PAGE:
I believe if something is important enough to remember, it’s important enough to write down. This doesn’t just apply to random to-do tasks or events to put on your calendar. I write down goals, ideas, what I spend money on and useful thinking points from books. The reason to write isn’t to keep records, but to be more aware.
In the popular productivity bible, Getting Things Done, Dave Allen suggests writing everything down on a notepad so you won’t forget. The purpose, according to Allen, is to take the burden off your memory. While I think this is important, it only touches on one of the reasons to write things down.
Writing Keeps You Aware
Writing focuses your thinking. When you write something down, you aren’t just creating a paper record, you’re changing the way you think about it. Writing down a goal changes a whim into a conviction. Writing down your expenses changes excessive spending from a bad habit to a conscious choice. Writing down your idea turns a vague suggestion into a clear concept.
Writing is like an upgrade to your thinking. In the normal flow of thought, you can’t edit typos and make adjustments. If you get distracted, it can be hard to return to your place. And since your short term memory is only about 5-9 items long, you can’t think over more complex ideas.
When you start writing things down, you have an upgraded level of thinking about them. Writing things down makes you more aware of opportunities and problems, like a temporary boost to your IQ.
The Virtue Isn’t in a Record
Over half the things I write down, I never look at again. For the other half, about three quarters of those, I’ll only look at once or twice, usually briefly. Only a small amount of the things I write down are needed for keeping records I’ll look at repeatedly.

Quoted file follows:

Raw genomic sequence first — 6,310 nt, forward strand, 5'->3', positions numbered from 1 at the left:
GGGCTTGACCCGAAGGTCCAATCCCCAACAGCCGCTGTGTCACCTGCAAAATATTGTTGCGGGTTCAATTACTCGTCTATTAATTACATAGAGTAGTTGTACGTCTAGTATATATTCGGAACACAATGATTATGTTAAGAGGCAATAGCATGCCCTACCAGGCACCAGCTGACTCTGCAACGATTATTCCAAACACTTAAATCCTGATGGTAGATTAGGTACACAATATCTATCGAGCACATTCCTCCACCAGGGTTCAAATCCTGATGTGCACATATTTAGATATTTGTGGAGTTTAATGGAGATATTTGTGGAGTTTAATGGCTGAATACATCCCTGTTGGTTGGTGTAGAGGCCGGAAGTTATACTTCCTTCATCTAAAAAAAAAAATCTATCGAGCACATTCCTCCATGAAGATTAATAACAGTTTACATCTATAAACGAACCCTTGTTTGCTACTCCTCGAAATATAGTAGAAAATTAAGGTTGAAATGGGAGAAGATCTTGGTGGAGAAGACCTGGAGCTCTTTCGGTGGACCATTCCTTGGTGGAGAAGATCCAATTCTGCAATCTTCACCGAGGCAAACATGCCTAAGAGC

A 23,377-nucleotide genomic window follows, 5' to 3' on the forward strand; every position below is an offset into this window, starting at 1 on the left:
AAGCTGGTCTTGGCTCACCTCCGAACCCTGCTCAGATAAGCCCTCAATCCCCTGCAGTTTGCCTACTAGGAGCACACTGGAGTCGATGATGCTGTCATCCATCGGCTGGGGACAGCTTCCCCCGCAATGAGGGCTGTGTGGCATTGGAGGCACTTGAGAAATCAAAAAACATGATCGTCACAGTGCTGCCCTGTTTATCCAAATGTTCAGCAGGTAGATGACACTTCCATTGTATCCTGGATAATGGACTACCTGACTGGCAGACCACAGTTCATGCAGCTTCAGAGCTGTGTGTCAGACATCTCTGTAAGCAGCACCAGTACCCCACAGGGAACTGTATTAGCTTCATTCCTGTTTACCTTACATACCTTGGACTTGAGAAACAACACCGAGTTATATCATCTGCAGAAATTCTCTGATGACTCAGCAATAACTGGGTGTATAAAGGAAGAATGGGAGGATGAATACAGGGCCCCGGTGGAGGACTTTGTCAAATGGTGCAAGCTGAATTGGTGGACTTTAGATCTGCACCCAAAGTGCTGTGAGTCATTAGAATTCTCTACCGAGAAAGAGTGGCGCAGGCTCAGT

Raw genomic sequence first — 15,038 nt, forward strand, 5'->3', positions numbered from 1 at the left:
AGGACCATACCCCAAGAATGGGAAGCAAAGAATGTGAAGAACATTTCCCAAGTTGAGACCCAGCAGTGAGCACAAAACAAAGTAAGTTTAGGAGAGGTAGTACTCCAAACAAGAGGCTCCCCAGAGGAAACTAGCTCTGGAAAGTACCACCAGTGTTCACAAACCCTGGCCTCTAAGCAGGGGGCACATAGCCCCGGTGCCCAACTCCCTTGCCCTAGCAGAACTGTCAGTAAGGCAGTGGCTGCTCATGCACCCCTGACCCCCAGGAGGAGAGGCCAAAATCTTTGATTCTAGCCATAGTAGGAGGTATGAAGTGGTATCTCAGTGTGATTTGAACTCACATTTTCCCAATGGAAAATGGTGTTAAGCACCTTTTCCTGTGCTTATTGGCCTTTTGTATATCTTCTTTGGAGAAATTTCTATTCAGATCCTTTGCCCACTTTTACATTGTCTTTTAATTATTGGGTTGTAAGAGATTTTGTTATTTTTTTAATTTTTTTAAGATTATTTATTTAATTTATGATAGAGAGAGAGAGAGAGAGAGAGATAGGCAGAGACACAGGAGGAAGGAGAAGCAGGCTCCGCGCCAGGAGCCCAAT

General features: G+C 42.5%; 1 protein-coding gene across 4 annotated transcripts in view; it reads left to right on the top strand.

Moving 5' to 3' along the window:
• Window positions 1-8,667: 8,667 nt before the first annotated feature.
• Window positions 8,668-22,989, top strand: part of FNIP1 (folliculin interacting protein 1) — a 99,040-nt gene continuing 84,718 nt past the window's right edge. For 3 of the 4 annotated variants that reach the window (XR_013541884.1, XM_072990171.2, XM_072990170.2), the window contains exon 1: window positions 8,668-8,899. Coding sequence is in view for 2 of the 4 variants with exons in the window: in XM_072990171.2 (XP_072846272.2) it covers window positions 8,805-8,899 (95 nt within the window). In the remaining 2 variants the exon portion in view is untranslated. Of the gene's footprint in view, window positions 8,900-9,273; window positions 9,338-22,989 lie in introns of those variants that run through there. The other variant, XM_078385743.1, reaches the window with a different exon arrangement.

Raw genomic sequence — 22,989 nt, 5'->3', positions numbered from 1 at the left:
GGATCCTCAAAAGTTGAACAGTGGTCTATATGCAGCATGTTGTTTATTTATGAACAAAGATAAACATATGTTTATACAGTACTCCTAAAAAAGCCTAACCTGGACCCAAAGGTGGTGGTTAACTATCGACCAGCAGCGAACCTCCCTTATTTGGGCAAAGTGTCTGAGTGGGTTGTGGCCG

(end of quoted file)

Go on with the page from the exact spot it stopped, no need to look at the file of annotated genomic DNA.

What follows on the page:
If you’re stuck in the record-keeping mindset, writing everything down won’t make sense. It just doesn’t seem practical to write down every idea, expense, meal or to-do item. But, if you appreciate the role writing plays in keeping you focused, you can see why it is valuable, even if you throw away the writing soon afterwards.
What Should I Write Down?
Obviously you can’t write down everything. You can’t write down everything said in a conversation. Writing down everything you eat or everything you do can eat up a lot of time. Writing is valuable because it forces you to focus, so writing down everything would ruin the purpose.
You should write down anything you feel needs more clarity. If your finances aren’t doing well and you want more clarity, start writing down everything you spend money on and all of your income. If your studying habits need work, start writing down when you study, what you studied and for how long. If you keep getting distracted on important goals, write them down too.
Writing is sort of a universal productivity tool. It can focus your thinking in just about anything, so using it frequently is a good way to stay focused. Even something as simple as writing down when you procrastinate can be enough to stop it.
Where Do You Need to Focus?
If something is important and worth getting done, it is probably worth writing down. Ask yourself what things could use more focus in your life. Writing isn’t an instant cure that will immediately make you more productive. But it makes you far more aware of what needs to be done and how well you are doing it.
The first time I started writing out exactly what I needed to do, I finished three times as much work. When I started writing out my goals, I was able to focus on them far more than when they were just in my head. I’ve also found writing down my expenses, how I use my time or what I eat to increase my awareness of any problems.
If there is a part of your life that is unknown, inconsistent or in poor shape, you should consider writing more down about it. Write down ideas and make records while you’re working on it, and spend time writing your thoughts when you’re taking a break. If you can keep writing for a few weeks, it can reveal solutions to problems you didn’t even realize you had before.
I suggest committing yourself to writing something down for at least a month. Writing isn’t a natural habit, we weren’t born with the skill and it’s one of the first pieces of technology we had developed. As a result, if you don’t commit to continuing it for a few weeks, you probably will return to relying only on your short-term memory. Thinking is good, but writing plus thinking is even better.
Don’t try to write down everything. Pick just a handful of things you want to keep your focus on. And if you’re planning on making a commitment to write, you will probably want to write that down too.